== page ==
Thursday, April 28, 2011
Tuesday, April 26, 2011
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Reading the Map:
As was the case with the maps from past cycles, the earlier a contest is scheduled in 2012, the darker the color in which the state is shaded. Florida, for instance, is a much deeper shade of blue in January than South Dakota is in June. There are, however, some differences between the earlier maps and the one that appears above.
- Several caucus states have yet to select a date for the first step of their delegate selection processes in 2012. Until a decision is made by state parties in those states, they will appear in gray on the map.
- The states where legislation to move the presidential primary is active are two-toned. One color indicates the timing of the primary according to the current law whereas the second color is meant to highlight the most likely month to which the primary could be moved. [With the exception of Texas, the proposed movement is backward.] This is clear in most states, but in others -- Maryland and Tennessee -- where multiple timing options are being considered, the most likely date is used. Here that is defined as a bill -- or date change -- with the most institutional support. In both cases, the majority party leadership is sponsoring one change over another (February to March in Tennessee and February to April in Maryland). That option is given more weight on the map.
- Kentucky is unique because the legislation there calls for shifting the primary from May to August. As August is not included in the color coding, white designates that potential move with the May shade of blue. Georgia, too, is unique. The state legislature is considering a bill to shift primary date-setting power from the legislature to the secretary of state. The effect is that the Peach state has a dark blue stripe for its current February primary date and a gray stripe to reflect the fact that a change from that based on the bill in question would put the future 2012 primary date in limbo until December 1 at the latest.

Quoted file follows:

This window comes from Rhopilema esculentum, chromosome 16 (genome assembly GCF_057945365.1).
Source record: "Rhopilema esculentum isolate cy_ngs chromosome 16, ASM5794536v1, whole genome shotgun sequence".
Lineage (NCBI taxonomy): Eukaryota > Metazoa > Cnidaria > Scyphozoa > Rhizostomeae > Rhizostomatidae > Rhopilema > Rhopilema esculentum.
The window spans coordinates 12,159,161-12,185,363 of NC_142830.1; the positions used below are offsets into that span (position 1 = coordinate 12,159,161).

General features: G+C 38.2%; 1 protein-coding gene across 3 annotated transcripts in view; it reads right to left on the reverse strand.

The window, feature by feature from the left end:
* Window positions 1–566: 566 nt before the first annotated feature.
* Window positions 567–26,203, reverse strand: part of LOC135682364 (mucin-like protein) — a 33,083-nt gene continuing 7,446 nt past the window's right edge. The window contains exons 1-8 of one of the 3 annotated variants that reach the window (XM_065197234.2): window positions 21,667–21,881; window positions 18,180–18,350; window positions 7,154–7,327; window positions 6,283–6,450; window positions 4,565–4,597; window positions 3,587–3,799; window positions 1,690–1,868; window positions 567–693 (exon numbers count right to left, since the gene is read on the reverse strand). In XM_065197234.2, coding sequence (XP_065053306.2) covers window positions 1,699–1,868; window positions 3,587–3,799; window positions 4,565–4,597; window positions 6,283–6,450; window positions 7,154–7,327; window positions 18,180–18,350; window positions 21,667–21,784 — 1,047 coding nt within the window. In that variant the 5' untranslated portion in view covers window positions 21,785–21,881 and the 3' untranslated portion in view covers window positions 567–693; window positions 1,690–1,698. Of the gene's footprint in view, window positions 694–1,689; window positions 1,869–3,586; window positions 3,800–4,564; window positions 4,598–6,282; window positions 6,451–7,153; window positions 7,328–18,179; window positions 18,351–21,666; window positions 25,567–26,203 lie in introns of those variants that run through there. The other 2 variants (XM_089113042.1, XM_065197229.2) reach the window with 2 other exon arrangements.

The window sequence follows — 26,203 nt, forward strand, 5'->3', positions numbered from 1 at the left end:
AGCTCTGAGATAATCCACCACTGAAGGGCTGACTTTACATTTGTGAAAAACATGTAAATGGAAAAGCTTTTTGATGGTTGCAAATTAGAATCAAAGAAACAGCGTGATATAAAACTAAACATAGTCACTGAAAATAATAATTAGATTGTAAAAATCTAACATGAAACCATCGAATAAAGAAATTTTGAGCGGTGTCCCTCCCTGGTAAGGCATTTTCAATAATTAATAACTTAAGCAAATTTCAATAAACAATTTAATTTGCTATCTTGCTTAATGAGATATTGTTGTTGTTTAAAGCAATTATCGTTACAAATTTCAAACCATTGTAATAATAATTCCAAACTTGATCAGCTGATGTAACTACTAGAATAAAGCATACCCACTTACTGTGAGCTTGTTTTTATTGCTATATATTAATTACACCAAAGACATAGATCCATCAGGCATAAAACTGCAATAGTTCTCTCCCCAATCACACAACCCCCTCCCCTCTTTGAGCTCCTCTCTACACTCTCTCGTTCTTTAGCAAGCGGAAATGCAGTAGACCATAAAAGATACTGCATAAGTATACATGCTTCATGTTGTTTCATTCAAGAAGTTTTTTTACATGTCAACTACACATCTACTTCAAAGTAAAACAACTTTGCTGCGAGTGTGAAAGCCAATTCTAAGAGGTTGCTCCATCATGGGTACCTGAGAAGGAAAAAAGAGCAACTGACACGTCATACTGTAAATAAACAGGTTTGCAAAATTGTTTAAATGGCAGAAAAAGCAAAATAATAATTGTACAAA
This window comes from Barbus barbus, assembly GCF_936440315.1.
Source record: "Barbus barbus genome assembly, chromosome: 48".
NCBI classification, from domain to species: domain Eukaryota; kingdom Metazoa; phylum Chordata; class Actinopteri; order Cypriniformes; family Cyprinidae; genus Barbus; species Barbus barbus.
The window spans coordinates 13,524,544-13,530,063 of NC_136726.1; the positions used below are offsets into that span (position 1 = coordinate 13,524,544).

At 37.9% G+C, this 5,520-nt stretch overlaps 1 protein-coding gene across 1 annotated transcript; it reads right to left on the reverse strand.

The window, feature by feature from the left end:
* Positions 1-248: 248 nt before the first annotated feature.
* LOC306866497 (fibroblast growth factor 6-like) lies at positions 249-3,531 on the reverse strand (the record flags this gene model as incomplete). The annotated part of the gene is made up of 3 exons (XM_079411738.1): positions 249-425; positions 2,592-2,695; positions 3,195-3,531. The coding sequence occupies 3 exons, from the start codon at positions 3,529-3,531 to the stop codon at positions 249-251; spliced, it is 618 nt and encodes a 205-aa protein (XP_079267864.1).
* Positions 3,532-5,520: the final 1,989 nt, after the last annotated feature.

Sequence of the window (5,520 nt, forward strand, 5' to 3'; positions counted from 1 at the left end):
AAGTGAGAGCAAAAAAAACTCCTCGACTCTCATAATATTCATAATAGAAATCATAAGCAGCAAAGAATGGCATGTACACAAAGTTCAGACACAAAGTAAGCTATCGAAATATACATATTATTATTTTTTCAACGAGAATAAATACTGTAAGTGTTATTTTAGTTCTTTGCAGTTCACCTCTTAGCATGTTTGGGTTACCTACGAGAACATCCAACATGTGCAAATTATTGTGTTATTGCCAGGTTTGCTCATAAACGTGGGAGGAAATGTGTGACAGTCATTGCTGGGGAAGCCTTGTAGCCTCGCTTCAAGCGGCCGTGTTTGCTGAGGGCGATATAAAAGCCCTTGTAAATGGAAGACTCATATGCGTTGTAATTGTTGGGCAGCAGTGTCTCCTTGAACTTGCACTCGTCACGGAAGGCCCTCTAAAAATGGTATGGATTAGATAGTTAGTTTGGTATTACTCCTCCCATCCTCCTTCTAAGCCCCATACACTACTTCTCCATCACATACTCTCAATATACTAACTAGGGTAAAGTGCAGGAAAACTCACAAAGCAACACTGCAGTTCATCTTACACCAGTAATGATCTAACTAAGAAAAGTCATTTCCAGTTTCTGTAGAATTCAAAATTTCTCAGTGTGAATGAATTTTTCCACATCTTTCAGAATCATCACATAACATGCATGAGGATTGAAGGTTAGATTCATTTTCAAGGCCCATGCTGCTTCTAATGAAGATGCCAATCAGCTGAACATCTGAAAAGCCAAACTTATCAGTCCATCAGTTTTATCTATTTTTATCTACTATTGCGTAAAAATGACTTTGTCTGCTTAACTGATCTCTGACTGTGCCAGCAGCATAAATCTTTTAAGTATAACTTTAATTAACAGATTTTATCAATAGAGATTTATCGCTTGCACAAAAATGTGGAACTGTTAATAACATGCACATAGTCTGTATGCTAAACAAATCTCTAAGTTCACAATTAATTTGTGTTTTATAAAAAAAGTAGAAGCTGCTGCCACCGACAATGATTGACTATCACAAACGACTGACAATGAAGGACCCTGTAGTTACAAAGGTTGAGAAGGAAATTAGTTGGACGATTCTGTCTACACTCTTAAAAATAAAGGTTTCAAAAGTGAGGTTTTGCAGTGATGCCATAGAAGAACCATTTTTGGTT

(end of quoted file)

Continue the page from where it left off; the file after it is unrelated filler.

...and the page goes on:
- Iowa, New Hampshire, Nevada and South Carolina are shaded on the map according to the latest possible date these states would have if Florida opts not to move their primary into compliance with the national party rules. Iowa Republicans and Nevada Republicans and Democrats have decided to accept the party-designated dates, but FHQ operates under the assumption that both will move to a point ahead of the earliest exempt state should one or more move or maintain a February or earlier date.
- States that are bisected vertically are states where the state parties have different dates for their caucuses and/or primaries. The left hand section is shaded to reflect the state Democratic Party's scheduling while the right is for the state Republican Party's decision on the timing of its delegate selection event.
Reading the Calendar:
- Caucus states are italicized while primary states are not. Several caucus states are missing from the list because they have not formalized the date on which their contests will be held in 2012. Colorado appears because the caucuses dates there are set by the state, whereas a state like Alaska has caucuses run by the state parties and as such do not have their dates codified in state law.
- States that have changed dates appear twice (or more) on the calendar; once by the old date and once by the new date. The old date will be struck through while the new date will be color-coded with the amount of movement (in days) in parentheses. States in green are states that have moved to earlier dates on the calendar and states in red are those that have moved to later dates. Arkansas, for example, has moved its 2012 primary and moved it back 104 days from its 2008 position.
- The date of any primary or caucus moves that have taken place -- whether through gubernatorial signature or state party move -- also appear in parentheses following the state's/party's new entry on the calendar.
- States with active legislation have links to those bills included with their entries on the calendar. If there are multiple bills they are divided by chamber and/or numbered accordingly.